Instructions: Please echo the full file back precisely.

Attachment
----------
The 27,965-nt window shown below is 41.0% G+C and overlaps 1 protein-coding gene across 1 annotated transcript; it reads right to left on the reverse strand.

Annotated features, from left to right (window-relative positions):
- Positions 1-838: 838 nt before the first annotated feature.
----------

The 27,965-nt window shown below is 41.0% G+C and overlaps 1 protein-coding gene across 1 annotated transcript; it reads right to left on the reverse strand.

Annotated features, from left to right (window-relative positions):
- Positions 1-838: 838 nt before the first annotated feature.